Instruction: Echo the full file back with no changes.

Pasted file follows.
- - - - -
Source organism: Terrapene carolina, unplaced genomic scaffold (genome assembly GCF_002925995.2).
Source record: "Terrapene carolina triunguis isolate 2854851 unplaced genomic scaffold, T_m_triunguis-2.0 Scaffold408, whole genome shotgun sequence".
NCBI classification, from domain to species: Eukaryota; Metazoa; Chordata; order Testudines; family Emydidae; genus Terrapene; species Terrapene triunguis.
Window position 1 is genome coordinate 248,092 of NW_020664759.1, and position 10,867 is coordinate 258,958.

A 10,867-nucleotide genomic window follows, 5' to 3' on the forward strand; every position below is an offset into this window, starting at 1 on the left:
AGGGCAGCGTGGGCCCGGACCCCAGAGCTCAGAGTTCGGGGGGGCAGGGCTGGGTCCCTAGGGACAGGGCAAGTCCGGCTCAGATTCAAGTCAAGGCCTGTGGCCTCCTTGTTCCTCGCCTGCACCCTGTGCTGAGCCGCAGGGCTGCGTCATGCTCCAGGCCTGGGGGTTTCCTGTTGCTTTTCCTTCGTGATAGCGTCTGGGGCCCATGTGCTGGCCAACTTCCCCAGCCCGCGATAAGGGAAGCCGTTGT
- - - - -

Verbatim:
Source organism: Terrapene carolina, unplaced genomic scaffold (genome assembly GCF_002925995.2).
Source record: "Terrapene carolina triunguis isolate 2854851 unplaced genomic scaffold, T_m_triunguis-2.0 Scaffold408, whole genome shotgun sequence".
NCBI classification, from domain to species: Eukaryota; Metazoa; Chordata; order Testudines; family Emydidae; genus Terrapene; species Terrapene triunguis.
Window position 1 is genome coordinate 248,092 of NW_020664759.1, and position 10,867 is coordinate 258,958.

A 10,867-nucleotide genomic window follows, 5' to 3' on the forward strand; every position below is an offset into this window, starting at 1 on the left:
AGGGCAGCGTGGGCCCGGACCCCAGAGCTCAGAGTTCGGGGGGGCAGGGCTGGGTCCCTAGGGACAGGGCAAGTCCGGCTCAGATTCAAGTCAAGGCCTGTGGCCTCCTTGTTCCTCGCCTGCACCCTGTGCTGAGCCGCAGGGCTGCGTCATGCTCCAGGCCTGGGGGTTTCCTGTTGCTTTTCCTTCGTGATAGCGTCTGGGGCCCATGTGCTGGCCAACTTCCCCAGCCCGCGATAAGGGAAGCCGTTGT